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Press Release
American Society for the Alexander Technique
 P.O. Box 60008
 Florence, MA 01062www.amsat.ws
Tel: (800) 473-0620
Fax: (413) 584.3097
Media: amsatmedia@amsat.ws
Office: info@amsat.ws

September 2008

Press Release

Relief for Chronic Back Pain Sufferers

Clinical Trial published in the British Medical Journal show
Alexander Technique lessons are effective and provide long-term benefit


See the British Medical Journal study online or see enclosed abstract:

http://www.bmj.com/cgi/content/full/337/aug19_2/a884

The back pain epidemic can be reduced by a practical method of self-care that is taught in individualized
lessons. Despite a growing array of sophisticated drugs, diagnostics, physical therapies, and surgical
techniques, millions of Americans battling back pain still suffer. While most doctors agree that posture and
movement play an important part in causing or aggravating back pain, there is little consensus on how to get
people into balance and out of pain.

This randomized controlled trial is one of the few major studies to show significant long-term benefits for
patients with chronic non-specific low-back pain. 579 patients were involved in a multi-center clinical trial lead
by GP (General Practice) researcher Professor Paul Little, University of Southampton, and GP Professor
Debbie Sharp, Bristol University, and funded by the Medical Research Council and the National Health Service
Research and Development Fund. 2  

Trial results clearly show that 24 one-to-one lessons in the Alexander Technique led to important patient
improvement in function, quality of life and reduction of days in pain. One year after the trial started and
following 24 Alexander Technique lessons the number of days in pain was only three per month compared with
21 days in pain in the control group. The average number of activities limited by back pain had fallen by 42%.

The trial assessed benefits provided by Alexander Technique lessons, classical massage and normal GP care.
Half the patients allocated to each intervention also received a GP prescription for general aerobic exercise
(30 minutes of brisk walking or the equivalent each day). Of all the approaches tested, 24 Alexander
Technique lessons, at least half taken within the first three months of the trial, proved to be the most
beneficial.

Significantly, a series of six Alexander Technique lessons followed by GP-prescribed exercise was about 70%
as beneficial as 24 Alexander Technique lessons alone.

There were no adverse events recorded by any of the participants allocated to the series of 6 or 24 Alexander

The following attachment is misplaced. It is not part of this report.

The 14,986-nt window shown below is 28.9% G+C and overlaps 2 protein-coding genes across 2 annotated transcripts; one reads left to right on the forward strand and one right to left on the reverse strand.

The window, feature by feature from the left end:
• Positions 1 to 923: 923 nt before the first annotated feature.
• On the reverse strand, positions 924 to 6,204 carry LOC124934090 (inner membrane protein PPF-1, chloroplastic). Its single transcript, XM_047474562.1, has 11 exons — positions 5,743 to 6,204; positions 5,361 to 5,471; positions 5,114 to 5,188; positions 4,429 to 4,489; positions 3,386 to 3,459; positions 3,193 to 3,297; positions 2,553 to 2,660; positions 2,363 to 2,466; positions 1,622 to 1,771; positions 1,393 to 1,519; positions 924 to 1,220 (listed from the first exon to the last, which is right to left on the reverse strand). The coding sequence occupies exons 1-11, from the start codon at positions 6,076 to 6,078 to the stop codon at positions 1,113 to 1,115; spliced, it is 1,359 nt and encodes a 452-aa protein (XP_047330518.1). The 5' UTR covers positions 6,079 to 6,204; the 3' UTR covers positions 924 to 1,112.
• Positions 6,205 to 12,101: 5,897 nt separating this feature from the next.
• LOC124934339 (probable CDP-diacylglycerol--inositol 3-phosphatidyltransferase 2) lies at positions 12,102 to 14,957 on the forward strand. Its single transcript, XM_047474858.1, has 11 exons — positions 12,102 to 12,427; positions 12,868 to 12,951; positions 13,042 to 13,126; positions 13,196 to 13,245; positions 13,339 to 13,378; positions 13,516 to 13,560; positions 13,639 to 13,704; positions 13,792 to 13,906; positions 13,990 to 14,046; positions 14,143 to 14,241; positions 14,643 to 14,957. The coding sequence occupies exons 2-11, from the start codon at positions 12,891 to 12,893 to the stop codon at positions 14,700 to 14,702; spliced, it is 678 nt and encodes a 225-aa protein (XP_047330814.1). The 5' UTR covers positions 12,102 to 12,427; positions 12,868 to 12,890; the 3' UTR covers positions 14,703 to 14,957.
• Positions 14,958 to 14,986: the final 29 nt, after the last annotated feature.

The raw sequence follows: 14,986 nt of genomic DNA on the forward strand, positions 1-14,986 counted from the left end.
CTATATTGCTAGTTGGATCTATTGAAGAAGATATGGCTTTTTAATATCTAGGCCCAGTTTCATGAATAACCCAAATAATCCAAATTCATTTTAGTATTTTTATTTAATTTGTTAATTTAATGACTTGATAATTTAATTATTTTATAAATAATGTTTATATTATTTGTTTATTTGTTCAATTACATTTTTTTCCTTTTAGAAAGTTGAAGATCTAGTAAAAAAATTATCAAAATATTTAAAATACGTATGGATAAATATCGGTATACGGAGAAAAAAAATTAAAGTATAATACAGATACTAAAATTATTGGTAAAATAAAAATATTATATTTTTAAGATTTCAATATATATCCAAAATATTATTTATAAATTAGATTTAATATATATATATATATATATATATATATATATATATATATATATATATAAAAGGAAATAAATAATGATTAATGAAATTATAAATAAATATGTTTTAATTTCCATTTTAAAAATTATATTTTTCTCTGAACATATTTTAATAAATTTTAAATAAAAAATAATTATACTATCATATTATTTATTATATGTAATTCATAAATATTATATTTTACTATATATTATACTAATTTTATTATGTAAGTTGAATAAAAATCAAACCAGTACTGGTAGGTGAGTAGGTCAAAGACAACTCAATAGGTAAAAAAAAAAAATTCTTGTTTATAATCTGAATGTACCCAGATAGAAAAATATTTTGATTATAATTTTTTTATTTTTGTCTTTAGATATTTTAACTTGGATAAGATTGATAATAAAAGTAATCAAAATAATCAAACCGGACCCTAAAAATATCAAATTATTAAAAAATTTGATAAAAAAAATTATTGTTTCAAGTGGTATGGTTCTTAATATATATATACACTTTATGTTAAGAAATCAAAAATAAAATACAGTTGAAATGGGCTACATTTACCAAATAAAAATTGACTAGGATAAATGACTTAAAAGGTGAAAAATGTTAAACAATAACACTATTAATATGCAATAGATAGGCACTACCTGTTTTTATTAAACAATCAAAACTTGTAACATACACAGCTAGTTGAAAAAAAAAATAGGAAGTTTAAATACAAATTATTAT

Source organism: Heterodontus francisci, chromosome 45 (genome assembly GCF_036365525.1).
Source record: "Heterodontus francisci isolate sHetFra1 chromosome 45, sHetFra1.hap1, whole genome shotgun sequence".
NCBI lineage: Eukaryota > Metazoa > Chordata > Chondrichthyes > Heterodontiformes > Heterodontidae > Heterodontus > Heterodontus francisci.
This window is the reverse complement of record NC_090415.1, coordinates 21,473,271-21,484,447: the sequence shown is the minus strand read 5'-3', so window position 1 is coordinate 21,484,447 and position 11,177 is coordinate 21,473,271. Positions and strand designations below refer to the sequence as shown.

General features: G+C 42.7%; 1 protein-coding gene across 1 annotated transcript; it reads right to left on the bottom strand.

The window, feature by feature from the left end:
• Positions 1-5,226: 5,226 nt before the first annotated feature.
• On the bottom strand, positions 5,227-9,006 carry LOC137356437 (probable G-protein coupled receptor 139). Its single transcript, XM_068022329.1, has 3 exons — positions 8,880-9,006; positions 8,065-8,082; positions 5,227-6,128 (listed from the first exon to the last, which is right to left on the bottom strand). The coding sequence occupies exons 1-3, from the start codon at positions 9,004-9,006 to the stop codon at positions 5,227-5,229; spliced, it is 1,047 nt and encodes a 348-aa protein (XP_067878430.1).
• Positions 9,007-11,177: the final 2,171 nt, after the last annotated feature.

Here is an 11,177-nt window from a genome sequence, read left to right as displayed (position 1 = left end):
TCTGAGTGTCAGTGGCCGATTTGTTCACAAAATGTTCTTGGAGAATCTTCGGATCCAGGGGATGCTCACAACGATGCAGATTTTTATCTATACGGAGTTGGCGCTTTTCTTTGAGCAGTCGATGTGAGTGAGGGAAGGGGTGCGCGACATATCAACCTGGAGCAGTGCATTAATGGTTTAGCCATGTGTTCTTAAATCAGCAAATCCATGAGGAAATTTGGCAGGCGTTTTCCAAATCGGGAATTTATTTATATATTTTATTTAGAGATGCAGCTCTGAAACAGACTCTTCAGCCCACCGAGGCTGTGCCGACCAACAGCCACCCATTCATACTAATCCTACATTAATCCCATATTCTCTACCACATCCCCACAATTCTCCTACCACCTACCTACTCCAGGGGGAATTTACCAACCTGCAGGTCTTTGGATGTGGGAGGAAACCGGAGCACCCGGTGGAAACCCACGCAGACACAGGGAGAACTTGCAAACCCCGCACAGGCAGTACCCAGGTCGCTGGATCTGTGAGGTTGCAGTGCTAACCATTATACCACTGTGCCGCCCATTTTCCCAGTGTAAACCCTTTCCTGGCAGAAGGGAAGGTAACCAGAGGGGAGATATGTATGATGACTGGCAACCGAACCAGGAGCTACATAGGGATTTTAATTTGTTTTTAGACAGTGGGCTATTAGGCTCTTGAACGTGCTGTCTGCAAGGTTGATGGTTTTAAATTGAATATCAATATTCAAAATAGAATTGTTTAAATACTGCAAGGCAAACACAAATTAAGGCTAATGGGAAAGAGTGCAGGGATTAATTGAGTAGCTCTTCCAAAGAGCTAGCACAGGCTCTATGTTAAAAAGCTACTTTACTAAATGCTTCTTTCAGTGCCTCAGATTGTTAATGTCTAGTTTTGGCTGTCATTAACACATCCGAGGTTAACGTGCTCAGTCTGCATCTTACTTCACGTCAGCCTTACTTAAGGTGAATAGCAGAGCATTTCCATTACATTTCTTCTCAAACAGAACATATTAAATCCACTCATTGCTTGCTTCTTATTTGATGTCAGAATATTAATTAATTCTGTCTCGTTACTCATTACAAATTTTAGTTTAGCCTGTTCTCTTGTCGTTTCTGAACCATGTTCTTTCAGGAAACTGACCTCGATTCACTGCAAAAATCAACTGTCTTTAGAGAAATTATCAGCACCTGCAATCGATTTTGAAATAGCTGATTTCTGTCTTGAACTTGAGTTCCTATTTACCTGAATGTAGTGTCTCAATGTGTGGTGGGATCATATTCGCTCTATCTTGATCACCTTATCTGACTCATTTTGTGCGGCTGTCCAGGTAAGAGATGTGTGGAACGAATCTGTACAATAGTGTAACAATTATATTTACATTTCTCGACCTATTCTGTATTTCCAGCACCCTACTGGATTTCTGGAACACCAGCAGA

Technique lessons.

Since the effect of massage on activities was no longer significant by one year, whereas the effect of Alexander
Technique lessons was maintained, the trial authors concluded that the long-term benefits of taking Alexander
Technique lessons are unlikely to be due to placebo effects of attention and touch and more likely to be due to
active learning of the Technique.

The Alexander Technique is an educational method that can be learned by anyone, that helps people
recognize, understand, and avoid poor habits affecting postural tone and neuromuscular coordination.
Lessons involve an individualized approach designed to provide lifelong skills for self-care that can lead to a
wide variety of benefits.

The price of back pain

Back pain is the leading cause of disability in Americans under 45 years old. 3
In 2005 Americans spent $85.9 billion looking for relief from back and neck pain through surgery, doctor's
visits, X-rays, MRI scans and medications, up from $52.1 billion in 1997, according to a study in the Feb. 13
issue of the Journal of the American Medical Association (JAMA). That money hasn't helped reduce the
number of sufferers; in 2005, 15 percent of U.S. adults reported back problems—up from 12 percent in 1997.4

What happens in a lesson?

In an Alexander lesson, the teacher observes the posture and movement of the student and helps to improve
their coordination. The teacher uses gentle hands-on guidance together with verbal explanation and
demonstration. Sitting, standing, bending, walking and daily activities are practiced in a lesson. Students learn
to attend to head poise and lengthening of the spine in a way that facilitates normal postural tone and de-
compresses vertebrae and discs.
Lessons are tailored to the individual’s needs and capabilities and are applied to each student’s daily
activities.  
Students are usually asked to remove shoes, but otherwise remain fully clothed.

The cost of lessons varies according to region and a teacher’s overhead and expenses. The cost is usually
similar to physical therapy or Pilates.
-more-

Contact: The American Society for the Alexander Technique (AmSAT)
www.amsat.ws
Tel: (800) 473-0620
Media: amsatmedia@amsat.ws
Office: info@amsat.ws


The AmSAT Mission: To define, maintain and promote the Alexander Technique at its highest standard of
professional practice and conduct


AmSAT was founded in 1987. It is the largest professional organization of Alexander Technique teachers in the
United States.

AmSAT teachers are members of the Alexander Technique Affiliated Societies representing the highest
standards of professional training and conduct worldwide.

AmSAT Teaching members:
·        Are certified to teach the Technique after successfully completing a three-year, full-time training course
approved by the Society or an affiliated society.
·        Adhere to the Society’s published Code of Professional Conduct.
·        See: http://www.alexandertech.org/teachers/FindTeachers.php

1-   www.bmj.com/channels/research.dtl
2-    The Medical Research Council funded the trial with £585,000 and the National Health Service Research and
Development Fund contributed an additional £186,000.
3 -   http://www.painfoundation.org/page.asp?file=Newsroom/PainFacts.htm
4 -   http://www.newsweek.com/id/110767